The patriarchal-personal relationship between the landlord and the tenant is more and more giving way to an impersonal relationship, and class relations are becoming freed from their cloak of tradition, even though, as has been said, the process does not take on its classical form as in advanced countries. Large numbers of workers work on a single farm. The process of production on a large farm, especially when mechanized, gradually brings with it the consolidation of the workers. Furthermore the creation of an agricultural proletariat is connected with the process of migration from village to village, district to district, village to town and back. There are not many statistics on this process in Egypt, but here and there data have been gathered. Thus the migration from Upper Egypt to Lower Egypt between 1917 and 1927 has been given as 254,000 people. This process of migration is a very important factor in the development of the proletariat. As Lenin said:

‘Migration is one of the most important factors which prevents the peasants from “gathering moss”, of which history has gathered too much for them already. Unless the population becomes mobile it cannot develop, and it would be foolish <p. 83> to think that the village school can give the people what they can learn from their independent experience of various relationships and conditions both in the South and the North, in agriculture and in industry, in the metropolis and in the remote provinces.’ (The Development of Capitalism in Russia, Selected Works, Vol. I, p. 294) [4]

Thus the agricultural proletariat is progressively becoming a class ‘for-others’ and the first shoots of its becoming a class ‘for-itself’ can also be noticed.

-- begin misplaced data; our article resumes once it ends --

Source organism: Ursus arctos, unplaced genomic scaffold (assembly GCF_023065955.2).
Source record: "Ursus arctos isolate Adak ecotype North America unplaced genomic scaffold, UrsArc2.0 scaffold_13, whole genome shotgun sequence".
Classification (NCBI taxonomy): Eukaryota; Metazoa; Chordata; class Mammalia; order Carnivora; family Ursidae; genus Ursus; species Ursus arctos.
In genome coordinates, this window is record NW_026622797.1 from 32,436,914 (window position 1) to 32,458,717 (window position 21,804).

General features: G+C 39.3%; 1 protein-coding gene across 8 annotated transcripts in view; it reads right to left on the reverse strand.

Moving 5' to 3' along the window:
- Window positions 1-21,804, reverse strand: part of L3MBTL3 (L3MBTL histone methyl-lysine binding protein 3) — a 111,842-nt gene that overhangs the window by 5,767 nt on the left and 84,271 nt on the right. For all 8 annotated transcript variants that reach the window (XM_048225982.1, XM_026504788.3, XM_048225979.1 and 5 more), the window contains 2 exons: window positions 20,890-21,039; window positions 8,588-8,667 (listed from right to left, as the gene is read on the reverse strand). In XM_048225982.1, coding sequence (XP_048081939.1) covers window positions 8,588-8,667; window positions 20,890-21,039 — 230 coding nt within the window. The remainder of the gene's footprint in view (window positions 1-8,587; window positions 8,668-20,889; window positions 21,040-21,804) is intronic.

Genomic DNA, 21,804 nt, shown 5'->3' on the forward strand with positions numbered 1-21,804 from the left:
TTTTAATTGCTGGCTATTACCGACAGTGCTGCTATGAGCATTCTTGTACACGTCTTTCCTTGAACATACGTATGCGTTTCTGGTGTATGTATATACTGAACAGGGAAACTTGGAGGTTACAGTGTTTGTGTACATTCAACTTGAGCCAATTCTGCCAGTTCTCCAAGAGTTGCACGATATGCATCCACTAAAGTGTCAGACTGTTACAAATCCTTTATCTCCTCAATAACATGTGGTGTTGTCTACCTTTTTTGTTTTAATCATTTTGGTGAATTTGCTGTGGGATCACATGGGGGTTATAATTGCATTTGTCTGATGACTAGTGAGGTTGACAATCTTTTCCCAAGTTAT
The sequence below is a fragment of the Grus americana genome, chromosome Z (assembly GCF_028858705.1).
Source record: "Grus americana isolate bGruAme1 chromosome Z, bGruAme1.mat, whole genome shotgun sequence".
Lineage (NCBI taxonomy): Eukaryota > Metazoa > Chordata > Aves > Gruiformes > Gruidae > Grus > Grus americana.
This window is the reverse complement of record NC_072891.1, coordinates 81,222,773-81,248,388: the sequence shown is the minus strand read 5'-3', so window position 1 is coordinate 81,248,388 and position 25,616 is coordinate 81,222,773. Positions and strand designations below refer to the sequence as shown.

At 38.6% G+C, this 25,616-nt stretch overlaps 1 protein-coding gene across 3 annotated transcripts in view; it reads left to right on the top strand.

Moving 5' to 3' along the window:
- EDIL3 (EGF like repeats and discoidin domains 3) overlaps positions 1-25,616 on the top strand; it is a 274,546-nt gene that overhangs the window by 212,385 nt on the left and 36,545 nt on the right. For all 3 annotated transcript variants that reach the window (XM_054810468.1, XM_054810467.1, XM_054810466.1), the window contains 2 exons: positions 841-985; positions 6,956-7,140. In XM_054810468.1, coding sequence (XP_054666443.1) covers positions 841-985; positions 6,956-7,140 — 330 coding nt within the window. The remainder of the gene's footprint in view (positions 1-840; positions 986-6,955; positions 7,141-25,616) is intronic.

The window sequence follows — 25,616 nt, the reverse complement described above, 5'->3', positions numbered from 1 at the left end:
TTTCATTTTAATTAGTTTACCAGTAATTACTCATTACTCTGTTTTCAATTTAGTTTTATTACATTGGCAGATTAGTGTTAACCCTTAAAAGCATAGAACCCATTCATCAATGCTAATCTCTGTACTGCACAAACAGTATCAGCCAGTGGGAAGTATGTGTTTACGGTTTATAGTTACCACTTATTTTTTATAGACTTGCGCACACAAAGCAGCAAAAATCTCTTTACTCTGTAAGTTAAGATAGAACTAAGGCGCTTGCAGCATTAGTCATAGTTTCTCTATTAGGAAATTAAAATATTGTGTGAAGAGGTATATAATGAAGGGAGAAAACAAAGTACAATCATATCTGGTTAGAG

V. The Class Structure of the Agricultural Population

We shall now pass on to an analysis of the class structure of the Egyptian agricultural population. It is divided into the following groups:

  1. The agricultural proletariat – wage workers (seasonal, migratory or daily) who extract a livelihood from wage labour on farms, or in industrial enterprises connected with agriculture (seasonal workers in this type of industry are estimated at 50,000). In this group are included all those who have no land of their own or whose plot does not exceed one feddan.
  2. The semi-proletarians – ruined peasants who extract a livelihood partly from wage labour and partly from toil on a strip of land, their own or leased, which provides only part of the necessities of life. There is no clear boundary between groups 1) and 2). In category 2) are included nearly all the tenants, and also nearly all owners of plots of about 1–5 feddans.
  3. Small peasants – agriculturists who own or rent small plots which provide the necessities for their families and their farms, but no more, and who do not hire labour power from outside. In this group are included owners of plots of about 5–10 feddans.
  4. The middle peasantry – farmers who own or lease areas of land which generally provide not only the needs of their household, but also bring in small surpluses which can be turned, at least in good years, into capital. They from time to time hire an agricultural worker to help them. In this category are included owners of plots of 10–20 feddans.
  5. Peasant bourgeoisie – owners of capitalist farms who employ hired workers. In this category are included owners of plots of about 20–50 feddans.
  6. The feudal latifundia owners and large capitalist companies – owners of holdings of more than 50 feddans.

This classification is not exact, firstly because the paucity of Egyptian statistics does not give the possibility of classifying the tenants according to the area of their farms, secondly the area of a farm is not the only criterion for measuring the richness of the farmer, and thirdly a large part of the feudal latifundia has ceased to produce according to the feudal mode of production. Nevertheless if we keep these reservations in mind, the given classification gives a generally true picture of the situation.